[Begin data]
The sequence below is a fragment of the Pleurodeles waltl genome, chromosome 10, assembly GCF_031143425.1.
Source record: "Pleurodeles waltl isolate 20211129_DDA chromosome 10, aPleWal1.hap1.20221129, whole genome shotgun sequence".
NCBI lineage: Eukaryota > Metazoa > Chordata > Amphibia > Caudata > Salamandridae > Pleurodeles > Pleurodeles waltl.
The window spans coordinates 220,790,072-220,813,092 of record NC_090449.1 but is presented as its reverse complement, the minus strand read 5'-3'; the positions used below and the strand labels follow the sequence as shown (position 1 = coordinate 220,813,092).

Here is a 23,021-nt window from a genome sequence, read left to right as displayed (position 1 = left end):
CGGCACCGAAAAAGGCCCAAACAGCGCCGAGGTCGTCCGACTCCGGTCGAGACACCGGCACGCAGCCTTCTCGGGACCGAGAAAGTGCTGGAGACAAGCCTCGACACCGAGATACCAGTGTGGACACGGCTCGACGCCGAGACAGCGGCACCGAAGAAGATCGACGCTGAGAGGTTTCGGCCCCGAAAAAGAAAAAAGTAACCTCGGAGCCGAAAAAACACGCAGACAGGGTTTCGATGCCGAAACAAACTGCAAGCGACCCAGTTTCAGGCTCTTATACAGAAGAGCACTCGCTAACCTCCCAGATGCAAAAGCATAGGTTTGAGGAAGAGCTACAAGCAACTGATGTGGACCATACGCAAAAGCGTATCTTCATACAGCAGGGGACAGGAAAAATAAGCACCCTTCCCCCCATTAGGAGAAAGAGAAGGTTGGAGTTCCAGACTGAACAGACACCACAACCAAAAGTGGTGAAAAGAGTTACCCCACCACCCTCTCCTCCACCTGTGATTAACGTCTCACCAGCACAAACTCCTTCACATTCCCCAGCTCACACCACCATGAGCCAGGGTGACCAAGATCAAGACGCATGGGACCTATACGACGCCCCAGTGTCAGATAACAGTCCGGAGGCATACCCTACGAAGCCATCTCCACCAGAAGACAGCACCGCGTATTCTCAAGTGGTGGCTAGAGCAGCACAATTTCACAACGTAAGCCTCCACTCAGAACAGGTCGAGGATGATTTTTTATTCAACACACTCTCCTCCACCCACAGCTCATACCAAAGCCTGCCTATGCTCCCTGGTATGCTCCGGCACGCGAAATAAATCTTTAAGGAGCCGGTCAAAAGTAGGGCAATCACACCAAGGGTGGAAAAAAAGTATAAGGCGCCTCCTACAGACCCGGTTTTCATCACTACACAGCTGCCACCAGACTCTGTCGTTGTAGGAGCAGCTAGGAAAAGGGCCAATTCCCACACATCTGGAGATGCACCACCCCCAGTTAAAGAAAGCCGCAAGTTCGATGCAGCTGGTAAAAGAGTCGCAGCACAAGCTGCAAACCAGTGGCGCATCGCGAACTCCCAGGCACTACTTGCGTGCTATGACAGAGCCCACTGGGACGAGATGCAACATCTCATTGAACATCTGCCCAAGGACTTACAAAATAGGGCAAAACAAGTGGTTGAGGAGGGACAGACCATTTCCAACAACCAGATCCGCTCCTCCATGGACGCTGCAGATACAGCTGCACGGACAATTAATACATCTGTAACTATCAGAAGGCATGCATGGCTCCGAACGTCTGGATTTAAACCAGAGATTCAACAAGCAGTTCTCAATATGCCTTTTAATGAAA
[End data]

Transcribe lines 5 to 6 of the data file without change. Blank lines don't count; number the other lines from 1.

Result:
Here is a 23,021-nt window from a genome sequence, read left to right as displayed (position 1 = left end):
CGGCACCGAAAAAGGCCCAAACAGCGCCGAGGTCGTCCGACTCCGGTCGAGACACCGGCACGCAGCCTTCTCGGGACCGAGAAAGTGCTGGAGACAAGCCTCGACACCGAGATACCAGTGTGGACACGGCTCGACGCCGAGACAGCGGCACCGAAGAAGATCGACGCTGAGAGGTTTCGGCCCCGAAAAAGAAAAAAGTAACCTCGGAGCCGAAAAAACACGCAGACAGGGTTTCGATGCCGAAACAAACTGCAAGCGACCCAGTTTCAGGCTCTTATACAGAAGAGCACTCGCTAACCTCCCAGATGCAAAAGCATAGGTTTGAGGAAGAGCTACAAGCAACTGATGTGGACCATACGCAAAAGCGTATCTTCATACAGCAGGGGACAGGAAAAATAAGCACCCTTCCCCCCATTAGGAGAAAGAGAAGGTTGGAGTTCCAGACTGAACAGACACCACAACCAAAAGTGGTGAAAAGAGTTACCCCACCACCCTCTCCTCCACCTGTGATTAACGTCTCACCAGCACAAACTCCTTCACATTCCCCAGCTCACACCACCATGAGCCAGGGTGACCAAGATCAAGACGCATGGGACCTATACGACGCCCCAGTGTCAGATAACAGTCCGGAGGCATACCCTACGAAGCCATCTCCACCAGAAGACAGCACCGCGTATTCTCAAGTGGTGGCTAGAGCAGCACAATTTCACAACGTAAGCCTCCACTCAGAACAGGTCGAGGATGATTTTTTATTCAACACACTCTCCTCCACCCACAGCTCATACCAAAGCCTGCCTATGCTCCCTGGTATGCTCCGGCACGCGAAATAAATCTTTAAGGAGCCGGTCAAAAGTAGGGCAATCACACCAAGGGTGGAAAAAAAGTATAAGGCGCCTCCTACAGACCCGGTTTTCATCACTACACAGCTGCCACCAGACTCTGTCGTTGTAGGAGCAGCTAGGAAAAGGGCCAATTCCCACACATCTGGAGATGCACCACCCCCAGTTAAAGAAAGCCGCAAGTTCGATGCAGCTGGTAAAAGAGTCGCAGCACAAGCTGCAAACCAGTGGCGCATCGCGAACTCCCAGGCACTACTTGCGTGCTATGACAGAGCCCACTGGGACGAGATGCAACATCTCATTGAACATCTGCCCAAGGACTTACAAAATAGGGCAAAACAAGTGGTTGAGGAGGGACAGACCATTTCCAACAACCAGATCCGCTCCTCCATGGACGCTGCAGATACAGCTGCACGGACAATTAATACATCTGTAACTATCAGAAGGCATGCATGGCTCCGAACGTCTGGATTTAAACCAGAGATTCAACAAGCAGTTCTCAATATGCCTTTTAATGAAA